Jason and Tori Peoples are locked into a super serious mission for God. While they pastor the youth in their local church, they are faithful servants in administering the gospel as singer/songwriters. With music in the vein of progressive urban gospel messengers like Mali Music, what distinguishes this husband and wife’s creativity are their ingenious soundtracks, each conveying a passion for spiritual truths. Their namesake, Truthful Justice, has sparked the T.J. Movement. Inspired by jazz masters like Ella Fitzgerald and gospel/neo-soul stylist Lisa McClendon, their vision is that one’s spiritual journey “will not be renewed but rediscovered.” For instance, their debut single in 2011, “Stop Killin’ Me” released by their production company, Evoleap, Inc., reminds the body of Christ about the mindfully destructive repercussions behind sin.
Their latest project, Let There Be, is simply a continuation and extension of this duo’s radical ministry for Christ.
T.J.’s full-length bow, Let There Be, is a spiritual cleansing immersed in a high energy, engrossing collage of world music, funk, jazz, acoustic and neo-soul gospel. The title track firmly establishes T.J.’s ministry platform through spoken word, declaring God’s ultimate power: “From the dust of my ground and the palms of my hand/You were constructed carefully.” “Not Enough” uplifts the Lord with a Spanish flair, highlighted by a brief but joyous breakdown that Jason Peoples adamantly dubs “jazz talk,” and an intense neo-soul mix of keyboard, strings and drums enhancing the worship mood for “I Call You God.” Fierce and funky drum/bass rhythms frame “What Should I Do,” where the battle of the mind is bombarded with handling crucial decisions. Let There Be reflects several of T.J’s unapologetic teaching moments. “Show It,” loosely accented by ‘20s Dixieland jazz, challenges Christians about the choices they make: “You say that you choose me/ And put nothing above me/Why don’t you show it?”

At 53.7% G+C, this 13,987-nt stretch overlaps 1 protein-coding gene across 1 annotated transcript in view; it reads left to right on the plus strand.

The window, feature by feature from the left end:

Although most of Let There Be thrives and succeeds on its pure, energetic vibe, T.J.’s quietest moment also deeply touches the heart. Set to a gentle acoustic canvas, “Mountain Top” offers encouraging words to those who deal with frustrating circumstances, including children whose “fathers never came home,” reassuring listeners of the heavenly Father’s love.
No matter what subject matter T.J. addresses or what musical method they approach, Let There Be connects on all cylinders. Thanks to insightful ministry points and sharp musicianship, the Peoples are undoubtedly serious and extremely comfortable in their missionary skin to please God without compromise.
Vocals: 3.5 stars
Music: 3.5 stars
Lyrics: 3.5 stars
Production: 3.0 stars
SoulTracks Call: Highly Recommended
By Peggy Oliver